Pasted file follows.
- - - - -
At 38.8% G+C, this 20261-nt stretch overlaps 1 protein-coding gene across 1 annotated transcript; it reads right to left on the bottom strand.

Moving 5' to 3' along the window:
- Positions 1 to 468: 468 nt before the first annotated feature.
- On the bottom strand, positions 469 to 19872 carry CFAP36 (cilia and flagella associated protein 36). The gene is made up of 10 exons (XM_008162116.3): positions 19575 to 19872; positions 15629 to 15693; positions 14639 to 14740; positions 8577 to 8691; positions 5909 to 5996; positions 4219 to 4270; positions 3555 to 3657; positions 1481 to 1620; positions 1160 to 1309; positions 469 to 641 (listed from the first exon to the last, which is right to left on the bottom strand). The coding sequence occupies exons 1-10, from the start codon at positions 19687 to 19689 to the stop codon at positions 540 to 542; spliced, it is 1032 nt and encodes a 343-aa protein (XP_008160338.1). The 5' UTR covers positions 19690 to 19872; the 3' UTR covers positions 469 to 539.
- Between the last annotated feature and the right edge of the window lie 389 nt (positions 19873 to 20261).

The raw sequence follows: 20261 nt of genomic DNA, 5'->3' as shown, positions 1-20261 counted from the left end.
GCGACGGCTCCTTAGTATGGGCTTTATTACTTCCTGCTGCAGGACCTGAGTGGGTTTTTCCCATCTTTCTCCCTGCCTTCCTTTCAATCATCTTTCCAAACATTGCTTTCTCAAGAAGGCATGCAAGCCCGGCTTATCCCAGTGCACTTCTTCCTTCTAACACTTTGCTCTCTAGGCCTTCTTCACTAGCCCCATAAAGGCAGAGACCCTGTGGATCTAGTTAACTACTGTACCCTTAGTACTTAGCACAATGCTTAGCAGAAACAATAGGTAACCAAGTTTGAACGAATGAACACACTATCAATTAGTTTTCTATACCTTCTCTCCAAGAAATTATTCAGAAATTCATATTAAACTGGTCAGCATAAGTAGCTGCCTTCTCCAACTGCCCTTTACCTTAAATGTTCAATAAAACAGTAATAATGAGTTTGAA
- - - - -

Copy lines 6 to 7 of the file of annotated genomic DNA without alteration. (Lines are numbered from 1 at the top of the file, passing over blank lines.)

The raw sequence follows: 20261 nt of genomic DNA, 5'->3' as shown, positions 1-20261 counted from the left end.
GCGACGGCTCCTTAGTATGGGCTTTATTACTTCCTGCTGCAGGACCTGAGTGGGTTTTTCCCATCTTTCTCCCTGCCTTCCTTTCAATCATCTTTCCAAACATTGCTTTCTCAAGAAGGCATGCAAGCCCGGCTTATCCCAGTGCACTTCTTCCTTCTAACACTTTGCTCTCTAGGCCTTCTTCACTAGCCCCATAAAGGCAGAGACCCTGTGGATCTAGTTAACTACTGTACCCTTAGTACTTAGCACAATGCTTAGCAGAAACAATAGGTAACCAAGTTTGAACGAATGAACACACTATCAATTAGTTTTCTATACCTTCTCTCCAAGAAATTATTCAGAAATTCATATTAAACTGGTCAGCATAAGTAGCTGCCTTCTCCAACTGCCCTTTACCTTAAATGTTCAATAAAACAGTAATAATGAGTTTGAA